Distracted Driving Continues to Claim Lives in Georgia


January 08, 2011

Few people would use a dangerous weapon like an explosive device or firearm while distracted and not paying attention. Yet, many motorists think nothing of multi-tasking while operating a motor vehicle, which claims more lives than any other dangerous instrumentality. Distracted driving claims the lives of over 6,000 people per year and plays a role in approximately 21% of police reported auto accidents nationally.

The problem seems to be growing as technology creates more and more gadgets that tempt drivers to devote less than their full attention to their driving. At Montlick and Associates, Attorneys at Law, we have been representing the victims of distracted drivers for over 25 years.

Distracted driving can take many forms and stem from many causes. Some common distractions that frequently play a role in fatal auto accidents include:

  • Texting on a mobile device or cellular phone
  • Talking on a cell phone
  • Applying makeup or fixing one's hair in the mirror
  • Putting in contact lenses
  • Watching multi-media or videos
  • Looking at a GPS device
  • Adjusting a car stereo or radio
  • Reading a newspaper, book or magazine
  • Eating, drinking or smoking
  • Engaging in a conversation with a passenger

Distracted driving occurs when a driver is slow in identifying information needed to safely complete a driving task because something within or outside the car draws the driver's attention away from driving. The presence of a triggering event distinguishes a distracted driver from one who is simply inattentive.

Distracted driving involves any activity that distracts a driver from the primary task of driving and increases the risk of a serious auto accident. There are three main types of driving distraction:

  • Visual – Diverting one's eyes from the roadway
  • Manual – Taking your hands off the wheel to text, change the radio or reach for something
  • Cognitive – Thinking about things other than your driving

The increase in popularity in handheld electronic devices including cell phones, PDAs, iPads and similar gadgets means that the number of distracted drivers is growing. Texting while driving has become such a problem that it has been characterized as posing more of a risk of causing a fatal car accident than drunk driving. Thirty states, including Georgia, have passed laws prohibiting texting while driving. Unfortunately, many drivers continue to engage in texting while driving because they consider the convenience worth the risk. Drivers need to remember that a motor vehicle is potentially a very lethal weapon that causes catastrophic injuries and fatalities. A driver should always focus one's eyes and mind on their driving while paying attention to potential road hazards or emergencies.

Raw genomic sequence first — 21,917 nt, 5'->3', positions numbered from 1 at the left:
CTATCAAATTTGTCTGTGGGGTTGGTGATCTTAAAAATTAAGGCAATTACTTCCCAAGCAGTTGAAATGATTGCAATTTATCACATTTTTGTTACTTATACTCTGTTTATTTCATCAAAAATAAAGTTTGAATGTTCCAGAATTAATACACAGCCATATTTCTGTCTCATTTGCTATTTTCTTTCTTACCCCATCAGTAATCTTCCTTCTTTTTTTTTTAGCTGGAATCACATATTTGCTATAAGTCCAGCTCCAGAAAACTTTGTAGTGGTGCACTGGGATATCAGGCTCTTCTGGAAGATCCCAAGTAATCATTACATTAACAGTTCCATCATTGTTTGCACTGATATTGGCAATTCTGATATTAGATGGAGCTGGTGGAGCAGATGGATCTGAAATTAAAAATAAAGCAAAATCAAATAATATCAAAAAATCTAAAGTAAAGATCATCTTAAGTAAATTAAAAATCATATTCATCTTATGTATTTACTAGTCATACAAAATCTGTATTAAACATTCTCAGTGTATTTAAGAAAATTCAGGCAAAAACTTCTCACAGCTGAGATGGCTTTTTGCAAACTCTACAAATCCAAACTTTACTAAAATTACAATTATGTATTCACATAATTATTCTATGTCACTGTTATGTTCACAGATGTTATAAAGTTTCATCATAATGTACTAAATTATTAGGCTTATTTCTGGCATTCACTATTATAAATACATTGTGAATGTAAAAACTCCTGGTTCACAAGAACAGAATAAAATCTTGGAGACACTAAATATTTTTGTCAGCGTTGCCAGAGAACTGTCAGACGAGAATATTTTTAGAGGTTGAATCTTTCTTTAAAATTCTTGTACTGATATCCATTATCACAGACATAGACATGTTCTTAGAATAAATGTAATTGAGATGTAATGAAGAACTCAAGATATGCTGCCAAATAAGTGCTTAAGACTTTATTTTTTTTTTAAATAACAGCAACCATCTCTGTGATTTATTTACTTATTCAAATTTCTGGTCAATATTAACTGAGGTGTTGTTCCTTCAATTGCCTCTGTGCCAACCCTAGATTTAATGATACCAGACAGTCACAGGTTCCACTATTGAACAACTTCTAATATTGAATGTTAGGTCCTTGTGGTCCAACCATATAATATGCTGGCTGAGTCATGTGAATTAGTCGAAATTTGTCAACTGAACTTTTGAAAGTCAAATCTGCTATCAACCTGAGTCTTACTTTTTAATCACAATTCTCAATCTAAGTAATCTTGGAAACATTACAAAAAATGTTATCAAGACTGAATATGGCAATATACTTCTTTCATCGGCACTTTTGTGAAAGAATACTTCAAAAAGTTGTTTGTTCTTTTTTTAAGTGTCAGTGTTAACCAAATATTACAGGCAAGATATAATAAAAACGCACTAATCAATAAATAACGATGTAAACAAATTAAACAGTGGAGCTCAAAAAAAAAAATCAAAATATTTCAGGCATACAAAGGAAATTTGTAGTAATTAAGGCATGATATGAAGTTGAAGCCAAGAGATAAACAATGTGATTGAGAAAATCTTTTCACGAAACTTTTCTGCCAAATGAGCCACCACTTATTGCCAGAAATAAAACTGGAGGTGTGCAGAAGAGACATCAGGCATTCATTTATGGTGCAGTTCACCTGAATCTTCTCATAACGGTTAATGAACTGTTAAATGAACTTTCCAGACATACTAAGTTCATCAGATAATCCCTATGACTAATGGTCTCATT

As part of its ongoing efforts to prevent injuries, Montlick & Associates has an extensive public service campaign designed to educate and remind people about the dangers of texting while driving. Our public service campaign includes television messages, a 2 minute news segment, and billboards to help remind people while they are driving. To learn more about our efforts, click here.

If you or someone you love is the victim of a distracted driver, Montlick and Associates, Attorneys at Law, can help you as we have thousands of families throughout Georgia. Our Georgia distracted driving accident attorneys are available to assist clients throughout all of Georgia, including but not limited to Albany, Athens, Atlanta, Augusta, Columbus, Dalton, Gainesville, Macon, Marietta, Rome, Roswell, Savannah, Smyrna, Valdosta, Warner Robins and all smaller cities and rural areas in the state. Call us today for your free consultation at 1-800-LAW-NEED (1-800-529-6333) or visit us on the web at www.montlick.com. No matter where you are located, we are just a phone call away, and we will even come to you.

Category: Auto Accidents

Please Note:
Many of our blog articles discuss the law. All information provided about the law is very general in nature and should not be relied upon as legal advice. Every situation is different, and should be analyzed by a lawyer who can provide individualized advice based on the facts involved in your unique situation, and a consideration of all of the nuances of the statutes and case law that apply at the time.